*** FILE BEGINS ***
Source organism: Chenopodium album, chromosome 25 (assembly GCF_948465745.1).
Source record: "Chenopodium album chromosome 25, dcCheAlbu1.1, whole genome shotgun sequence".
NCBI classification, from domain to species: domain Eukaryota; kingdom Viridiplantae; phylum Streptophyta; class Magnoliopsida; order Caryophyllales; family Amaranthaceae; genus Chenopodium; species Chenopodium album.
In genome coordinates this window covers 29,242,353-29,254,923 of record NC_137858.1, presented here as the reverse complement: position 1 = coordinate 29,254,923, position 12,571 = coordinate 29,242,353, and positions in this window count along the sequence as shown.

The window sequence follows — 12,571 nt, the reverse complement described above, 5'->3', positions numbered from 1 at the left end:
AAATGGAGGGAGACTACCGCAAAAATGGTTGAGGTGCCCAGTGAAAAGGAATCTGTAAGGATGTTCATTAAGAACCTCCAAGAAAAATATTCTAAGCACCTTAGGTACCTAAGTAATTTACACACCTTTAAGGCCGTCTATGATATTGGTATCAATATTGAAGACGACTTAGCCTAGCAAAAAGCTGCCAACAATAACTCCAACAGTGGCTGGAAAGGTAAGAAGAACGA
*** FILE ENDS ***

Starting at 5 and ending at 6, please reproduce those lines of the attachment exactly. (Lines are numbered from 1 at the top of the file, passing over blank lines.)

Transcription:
The window sequence follows — 12,571 nt, the reverse complement described above, 5'->3', positions numbered from 1 at the left end:
AAATGGAGGGAGACTACCGCAAAAATGGTTGAGGTGCCCAGTGAAAAGGAATCTGTAAGGATGTTCATTAAGAACCTCCAAGAAAAATATTCTAAGCACCTTAGGTACCTAAGTAATTTACACACCTTTAAGGCCGTCTATGATATTGGTATCAATATTGAAGACGACTTAGCCTAGCAAAAAGCTGCCAACAATAACTCCAACAGTGGCTGGAAAGGTAAGAAGAACGA